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Media Training for Professionals. Today’s Media - Overview Traditional Media TV – Broadcast & Cable Print – Newspapers, Magazines & Newsletters Radio.

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Presentation on theme: "Media Training for Professionals. Today’s Media - Overview Traditional Media TV – Broadcast & Cable Print – Newspapers, Magazines & Newsletters Radio."— Presentation transcript:

1 Media Training for Professionals

2 Today’s Media - Overview Traditional Media TV – Broadcast & Cable Print – Newspapers, Magazines & Newsletters Radio

3 Today’s Media - Overview New Media Blogs Podcasts Internet Broadcasting/Streaming Video Social Media – Twitter, Facebook & Tumblr Viral Marketing

4 Today’s Media - Overview Often underpaid, overworked and underappreciated »Asked to do more with less General types of reporter »Student Reporters »Editorialists, Columnists & King-Makers »Self-Promoters »Agenda-Driven & Activist Reporters »Aspiring Celebrities »The Accidental Reporter »Bloggers »(Tenacious) News Hounds & Ethical Journalists

5 Today’s Media - Overview Trends Traditional print media »Struggling, changing demographics »Profit model in flux »Online editions vs. print editions »Chasing eyeballs/traffic –If it Bleeds It Leads ◦ Reporters vs. Headline Writers (headlines can be misleading or damaging) »High overhead »Cost savings, resource sharing, cross-publishing »Usefulness/credibility »Diverse no/low-cost competition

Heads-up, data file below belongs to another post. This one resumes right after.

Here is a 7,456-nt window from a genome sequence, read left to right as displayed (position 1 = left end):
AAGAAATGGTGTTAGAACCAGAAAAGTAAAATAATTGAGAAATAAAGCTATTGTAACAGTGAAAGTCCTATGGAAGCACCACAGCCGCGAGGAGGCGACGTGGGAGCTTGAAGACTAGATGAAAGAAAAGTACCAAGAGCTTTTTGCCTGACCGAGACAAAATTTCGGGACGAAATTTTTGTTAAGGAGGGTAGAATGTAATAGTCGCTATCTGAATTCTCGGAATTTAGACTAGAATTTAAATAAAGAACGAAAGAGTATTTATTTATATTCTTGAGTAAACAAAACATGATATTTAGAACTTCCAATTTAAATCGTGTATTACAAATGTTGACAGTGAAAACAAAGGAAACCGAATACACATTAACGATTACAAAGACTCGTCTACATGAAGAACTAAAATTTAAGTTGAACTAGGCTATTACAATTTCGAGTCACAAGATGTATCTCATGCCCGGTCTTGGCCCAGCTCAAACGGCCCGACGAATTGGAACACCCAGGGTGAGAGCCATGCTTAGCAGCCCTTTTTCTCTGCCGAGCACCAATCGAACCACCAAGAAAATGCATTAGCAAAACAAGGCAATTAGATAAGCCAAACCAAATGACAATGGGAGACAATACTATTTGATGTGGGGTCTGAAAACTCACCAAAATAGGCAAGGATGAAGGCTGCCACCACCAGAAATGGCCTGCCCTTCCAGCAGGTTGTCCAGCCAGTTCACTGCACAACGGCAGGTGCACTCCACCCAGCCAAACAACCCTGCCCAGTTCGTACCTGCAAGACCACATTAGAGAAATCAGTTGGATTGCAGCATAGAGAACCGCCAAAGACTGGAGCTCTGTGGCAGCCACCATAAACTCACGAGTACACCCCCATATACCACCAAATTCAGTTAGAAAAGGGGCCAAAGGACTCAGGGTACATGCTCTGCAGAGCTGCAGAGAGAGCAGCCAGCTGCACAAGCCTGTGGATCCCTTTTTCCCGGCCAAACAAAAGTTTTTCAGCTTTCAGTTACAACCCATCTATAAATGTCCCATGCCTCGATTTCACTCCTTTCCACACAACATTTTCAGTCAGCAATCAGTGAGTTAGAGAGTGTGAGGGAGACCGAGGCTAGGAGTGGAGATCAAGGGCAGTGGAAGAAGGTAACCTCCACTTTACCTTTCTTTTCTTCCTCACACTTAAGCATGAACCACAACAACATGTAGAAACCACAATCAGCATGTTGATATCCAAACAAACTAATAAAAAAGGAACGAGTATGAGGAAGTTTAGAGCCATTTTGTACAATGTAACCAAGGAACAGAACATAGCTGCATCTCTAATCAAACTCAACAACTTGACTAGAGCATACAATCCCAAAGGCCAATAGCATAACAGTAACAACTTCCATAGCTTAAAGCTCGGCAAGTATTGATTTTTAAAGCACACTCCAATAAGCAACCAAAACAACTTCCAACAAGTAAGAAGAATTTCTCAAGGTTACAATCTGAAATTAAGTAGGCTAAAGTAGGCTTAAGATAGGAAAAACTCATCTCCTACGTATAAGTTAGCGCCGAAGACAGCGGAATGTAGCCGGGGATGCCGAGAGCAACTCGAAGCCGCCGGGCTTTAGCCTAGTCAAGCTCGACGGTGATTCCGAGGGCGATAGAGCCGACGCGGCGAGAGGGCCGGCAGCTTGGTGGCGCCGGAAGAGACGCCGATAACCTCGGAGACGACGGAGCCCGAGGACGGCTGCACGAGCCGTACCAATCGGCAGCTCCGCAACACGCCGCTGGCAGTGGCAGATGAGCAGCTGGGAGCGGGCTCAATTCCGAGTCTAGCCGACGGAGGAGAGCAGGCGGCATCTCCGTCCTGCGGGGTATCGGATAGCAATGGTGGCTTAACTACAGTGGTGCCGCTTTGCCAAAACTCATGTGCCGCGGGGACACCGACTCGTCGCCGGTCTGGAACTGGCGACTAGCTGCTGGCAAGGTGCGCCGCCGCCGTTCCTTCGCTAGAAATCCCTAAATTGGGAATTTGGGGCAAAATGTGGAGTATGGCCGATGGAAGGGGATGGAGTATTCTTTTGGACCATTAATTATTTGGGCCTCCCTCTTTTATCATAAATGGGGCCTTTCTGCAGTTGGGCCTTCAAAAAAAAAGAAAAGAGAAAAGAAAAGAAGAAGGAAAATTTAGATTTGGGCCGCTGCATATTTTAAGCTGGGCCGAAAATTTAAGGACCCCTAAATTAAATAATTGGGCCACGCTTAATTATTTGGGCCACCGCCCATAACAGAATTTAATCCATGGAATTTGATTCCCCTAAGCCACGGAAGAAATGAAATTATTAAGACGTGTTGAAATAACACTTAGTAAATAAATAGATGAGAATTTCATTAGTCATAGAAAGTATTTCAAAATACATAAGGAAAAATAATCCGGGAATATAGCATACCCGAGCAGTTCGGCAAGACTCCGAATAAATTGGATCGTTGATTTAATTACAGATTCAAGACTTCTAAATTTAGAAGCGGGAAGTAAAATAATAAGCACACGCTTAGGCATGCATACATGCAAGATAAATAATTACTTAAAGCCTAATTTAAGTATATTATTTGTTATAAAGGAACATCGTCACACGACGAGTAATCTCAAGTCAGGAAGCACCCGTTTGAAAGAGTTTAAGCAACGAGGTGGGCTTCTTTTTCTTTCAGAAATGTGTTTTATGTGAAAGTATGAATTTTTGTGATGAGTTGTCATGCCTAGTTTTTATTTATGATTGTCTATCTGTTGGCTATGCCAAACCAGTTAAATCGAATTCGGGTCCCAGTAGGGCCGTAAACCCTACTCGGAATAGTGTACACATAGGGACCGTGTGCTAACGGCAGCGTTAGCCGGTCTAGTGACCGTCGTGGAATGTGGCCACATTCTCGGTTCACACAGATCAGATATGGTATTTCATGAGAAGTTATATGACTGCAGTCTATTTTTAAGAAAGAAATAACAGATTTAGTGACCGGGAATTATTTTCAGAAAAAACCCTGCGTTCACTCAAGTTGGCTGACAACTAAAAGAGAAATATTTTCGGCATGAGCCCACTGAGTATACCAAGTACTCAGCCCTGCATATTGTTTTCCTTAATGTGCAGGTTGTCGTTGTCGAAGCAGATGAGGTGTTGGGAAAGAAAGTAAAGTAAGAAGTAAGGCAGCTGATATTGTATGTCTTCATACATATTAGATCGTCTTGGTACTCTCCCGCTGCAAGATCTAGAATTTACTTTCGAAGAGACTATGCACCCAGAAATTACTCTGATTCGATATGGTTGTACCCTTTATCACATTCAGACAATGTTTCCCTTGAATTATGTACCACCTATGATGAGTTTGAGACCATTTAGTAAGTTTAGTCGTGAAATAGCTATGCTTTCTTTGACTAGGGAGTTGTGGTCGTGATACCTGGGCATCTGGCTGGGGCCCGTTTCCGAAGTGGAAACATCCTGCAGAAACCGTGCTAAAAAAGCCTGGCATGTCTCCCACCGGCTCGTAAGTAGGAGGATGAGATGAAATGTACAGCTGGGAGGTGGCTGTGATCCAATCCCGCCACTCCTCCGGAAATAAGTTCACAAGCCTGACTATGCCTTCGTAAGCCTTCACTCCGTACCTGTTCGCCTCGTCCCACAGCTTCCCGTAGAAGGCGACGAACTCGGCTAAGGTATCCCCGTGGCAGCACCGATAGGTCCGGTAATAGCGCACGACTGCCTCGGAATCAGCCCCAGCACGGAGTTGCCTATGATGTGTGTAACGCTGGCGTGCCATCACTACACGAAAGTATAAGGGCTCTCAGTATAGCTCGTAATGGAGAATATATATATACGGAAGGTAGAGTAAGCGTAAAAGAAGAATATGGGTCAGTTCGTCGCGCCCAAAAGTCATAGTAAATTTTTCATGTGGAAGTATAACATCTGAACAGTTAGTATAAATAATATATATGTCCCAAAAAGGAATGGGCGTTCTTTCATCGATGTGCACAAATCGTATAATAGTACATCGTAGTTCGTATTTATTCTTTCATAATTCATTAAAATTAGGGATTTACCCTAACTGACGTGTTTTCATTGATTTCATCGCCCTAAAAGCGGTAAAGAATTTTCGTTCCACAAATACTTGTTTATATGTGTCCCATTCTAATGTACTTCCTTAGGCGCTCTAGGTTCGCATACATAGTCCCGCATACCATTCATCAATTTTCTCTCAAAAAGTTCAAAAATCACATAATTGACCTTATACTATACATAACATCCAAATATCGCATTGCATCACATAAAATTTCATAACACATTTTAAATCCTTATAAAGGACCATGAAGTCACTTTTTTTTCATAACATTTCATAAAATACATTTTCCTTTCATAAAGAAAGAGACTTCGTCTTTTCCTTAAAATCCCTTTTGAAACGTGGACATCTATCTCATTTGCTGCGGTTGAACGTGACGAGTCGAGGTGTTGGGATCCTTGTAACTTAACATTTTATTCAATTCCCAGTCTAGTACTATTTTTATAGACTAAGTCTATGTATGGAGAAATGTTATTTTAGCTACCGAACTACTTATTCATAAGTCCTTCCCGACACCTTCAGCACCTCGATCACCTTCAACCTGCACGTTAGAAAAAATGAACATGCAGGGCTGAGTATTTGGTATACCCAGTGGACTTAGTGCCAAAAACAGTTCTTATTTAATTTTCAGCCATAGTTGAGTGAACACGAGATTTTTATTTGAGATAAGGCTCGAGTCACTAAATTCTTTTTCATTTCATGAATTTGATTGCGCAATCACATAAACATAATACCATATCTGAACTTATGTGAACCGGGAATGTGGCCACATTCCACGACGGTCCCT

6 Today’s Media - Overview Trends TV »Struggling but successful at adapting ◦ Network and cable hierarchy »Cost savings, resource sharing »Too much air to fill »Too many choices (niche competitors) »Evolving profit model ◦ Online & Social »Thinning staff ◦ Results in superficial stories »Chasing ratings »Good reporters move on

7 Today’s Media - Overview Trends Radio »Struggling but accustomed to adapting ◦ Network and cable hierarchy »Cost savings, resource sharing ◦ Consolidation & simulcasting ◦ Limited or no local news ◦ Opinion programming (not objective news) is profitable »Competitors ◦ Satellite & internet radio »Scarce advertising dollars

8 Today’s Media - Overview Trends Bloggers »New Breed ◦ Typically agenda, niche or industry-driven ◦ Growing subscribership ◦ No barriers to entry ◦ Can be sensational and void of journalistic ethics »Profit model challenging ◦ Often unpaid authors ◦ Requires traffic for PPC ad revenue ◦ Niche-targeted sponsorships ◦ Often specialized or aggregators

9 Today’s Media - Overview Trends Bloggers »Dubious credibility ◦ Anyone can blog ◦ Often dismissed as being non-journalists »Blurring Lines ◦ News Alerts & Search Engines don’t discriminate ◦ Huffington Post, MSN.com elevate bloggers ◦ Growing source for traditional media ◦ Sponsored by special interests »Can significantly impact your reputation

10 General Basics Be professional Return media calls/inquiries promptly Be prepared - don’t make it up as you go Coordinate with your PR Office or Administration Be aware of deadlines & honor them Speak to real people in real terms Speak in sound bites Think strategically

11 General Basics Never lie to a reporter »Always tell the truth and nothing but the truth Visualize the story Personalize the story Don’t answer questions, respond to them Offer suggestions for others who can help complete the story It’s OK to not know an answer

12 BEFORE the Interview Ask questions »What topics will be discussed? »Who else is being interviewed? »What’s the format? »When/where will it air/be published?